In operation, a pulse of ions is produced by the ion generator 52 and injected into the first (linear) TOF 53 (TOF1). Velocity based separation of the precursor ion is achieved using the timed ion selector 53A situated at the focal plane of TOF1 53. The timed ion selector can be of various types well known in the art such as a single pulsed gate (e.g., a Bradbury Nielsen gate) or a single deflection gate. Selected ions are decelerated in the lens stack 55, such that low energy metastable ions can be filtered out before entering the fragmentor. Additionally the decelerating lens stack can be used to adjust the collision energy. Mass selected ions enter the three-dimensional segmented ring trap 56 of the fragmentor 54 as a well focused pulse (in space, a <1 mm spread and in time, a <100 ns spread). In the case of CID fragmentation (FIG. 5B left panel) ions are dynamically trapped when they reach the center of the trap by turning on or ramping up the RF potential. Dynamically trapped ions continue oscillating within the trap at the same kinetic energy. The trap is filled with gas at ˜0.1 millitorr pressure via a gas inlet system. Although a fixed gas pressure can be used, in this embodiment, the gas is introduced via a pulsed valve and gas pulses are synchronized with ion production in the source. Trapped ions collide with the background gas and have a single collision per several passes. Excited ions slowly dissociate within the trap and lose kinetic energy in gas collisions. In ˜10 ms ions lose sufficient kinetic energy to be effectively confined in the center of the trap. After completing the cooling step, the product ions are extracted as pulses into the second TOF (TOF2) for mass analysis. In the case of surface induced dissociation SID (FIG. 5B right panel), ions are directed onto a back wall of the trap, collide with the surface and bounce off with ˜1 eV kinetic energy. Fragments and internally excited precursor ions are trapped dynamically with subsequent cooling and extraction into TOF2. In either case, ion confinement is achieved using the three-dimensional segmented ring ion trap shown and described with respect to the embodiment of FIG. 3B. The implementation of dynamic trapping with collisional cooling as a method of pulse preparation, is analogous in operation to the previously described trap in MALDI-TOF applications. The improvements to the spectrum are as discussed above. The estimated velocity and spatial spreads of 50 m/s and 0.05 mm respectively are substantial improvements over comparable parameters in existing tandem TOF instruments, namely 1000 m/s and ˜1 mm.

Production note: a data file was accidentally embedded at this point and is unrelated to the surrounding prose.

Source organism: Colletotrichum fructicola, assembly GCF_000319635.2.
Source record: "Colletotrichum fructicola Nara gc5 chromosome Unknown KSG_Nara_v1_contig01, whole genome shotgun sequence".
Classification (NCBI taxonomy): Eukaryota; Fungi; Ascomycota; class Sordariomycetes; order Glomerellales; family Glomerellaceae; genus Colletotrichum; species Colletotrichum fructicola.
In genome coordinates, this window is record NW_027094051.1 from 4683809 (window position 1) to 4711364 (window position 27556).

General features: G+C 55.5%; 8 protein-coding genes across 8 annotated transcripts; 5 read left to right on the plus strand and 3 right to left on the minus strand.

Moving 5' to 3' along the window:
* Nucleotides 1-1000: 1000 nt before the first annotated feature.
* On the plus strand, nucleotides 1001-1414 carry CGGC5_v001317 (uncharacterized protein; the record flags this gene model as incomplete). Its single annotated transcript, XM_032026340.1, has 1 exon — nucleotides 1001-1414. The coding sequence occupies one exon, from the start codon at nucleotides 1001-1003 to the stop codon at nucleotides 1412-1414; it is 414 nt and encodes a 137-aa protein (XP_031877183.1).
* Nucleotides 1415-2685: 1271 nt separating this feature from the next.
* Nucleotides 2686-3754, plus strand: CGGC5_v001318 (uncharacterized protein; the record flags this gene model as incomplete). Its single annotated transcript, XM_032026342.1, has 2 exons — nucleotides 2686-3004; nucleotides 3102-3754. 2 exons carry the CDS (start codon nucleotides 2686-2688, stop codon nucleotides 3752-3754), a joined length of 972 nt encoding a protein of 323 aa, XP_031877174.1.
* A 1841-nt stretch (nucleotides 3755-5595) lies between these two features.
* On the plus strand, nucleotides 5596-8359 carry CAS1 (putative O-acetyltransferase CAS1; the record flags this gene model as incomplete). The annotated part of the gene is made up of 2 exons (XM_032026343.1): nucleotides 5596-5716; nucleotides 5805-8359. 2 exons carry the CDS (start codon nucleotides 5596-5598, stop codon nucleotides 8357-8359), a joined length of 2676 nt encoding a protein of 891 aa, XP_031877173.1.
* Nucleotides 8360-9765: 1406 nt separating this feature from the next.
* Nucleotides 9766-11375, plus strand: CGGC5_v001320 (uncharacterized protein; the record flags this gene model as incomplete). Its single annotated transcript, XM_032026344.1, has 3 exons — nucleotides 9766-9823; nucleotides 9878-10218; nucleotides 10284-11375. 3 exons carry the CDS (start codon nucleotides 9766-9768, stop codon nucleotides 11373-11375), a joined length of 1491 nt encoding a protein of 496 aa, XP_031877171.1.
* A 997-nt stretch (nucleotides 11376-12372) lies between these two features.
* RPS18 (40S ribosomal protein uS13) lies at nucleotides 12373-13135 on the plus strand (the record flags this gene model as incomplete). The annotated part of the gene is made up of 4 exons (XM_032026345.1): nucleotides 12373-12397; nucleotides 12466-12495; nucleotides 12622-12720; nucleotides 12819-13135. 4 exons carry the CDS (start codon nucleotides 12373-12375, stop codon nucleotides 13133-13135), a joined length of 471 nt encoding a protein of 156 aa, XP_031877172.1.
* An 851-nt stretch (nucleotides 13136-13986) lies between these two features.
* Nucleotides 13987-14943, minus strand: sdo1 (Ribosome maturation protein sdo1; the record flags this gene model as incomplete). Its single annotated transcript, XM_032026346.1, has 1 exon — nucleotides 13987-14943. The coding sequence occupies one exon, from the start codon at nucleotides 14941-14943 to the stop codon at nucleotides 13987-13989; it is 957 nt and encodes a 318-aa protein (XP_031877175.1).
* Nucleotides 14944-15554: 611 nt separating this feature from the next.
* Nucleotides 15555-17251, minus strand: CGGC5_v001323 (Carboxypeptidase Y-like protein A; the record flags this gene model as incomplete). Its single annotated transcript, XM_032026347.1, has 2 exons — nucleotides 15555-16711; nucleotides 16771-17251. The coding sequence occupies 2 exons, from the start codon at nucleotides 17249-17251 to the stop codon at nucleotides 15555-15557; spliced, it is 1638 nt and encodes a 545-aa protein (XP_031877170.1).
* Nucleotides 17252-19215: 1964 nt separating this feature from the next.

In most existing TOF-CID-TOF instruments, ions are transmitted with high kinetic energy through the collision cell with a relatively small loss of energy and a finite probability of single collision with gas. The internal energy available in such a configuration is a small fraction of the kinetic energy of injected ions. In this embodiment, the kinetic energy is fully absorbed in multiple collisions and thus low kinetic energy (˜50 eV/1 kDa) is used at injection.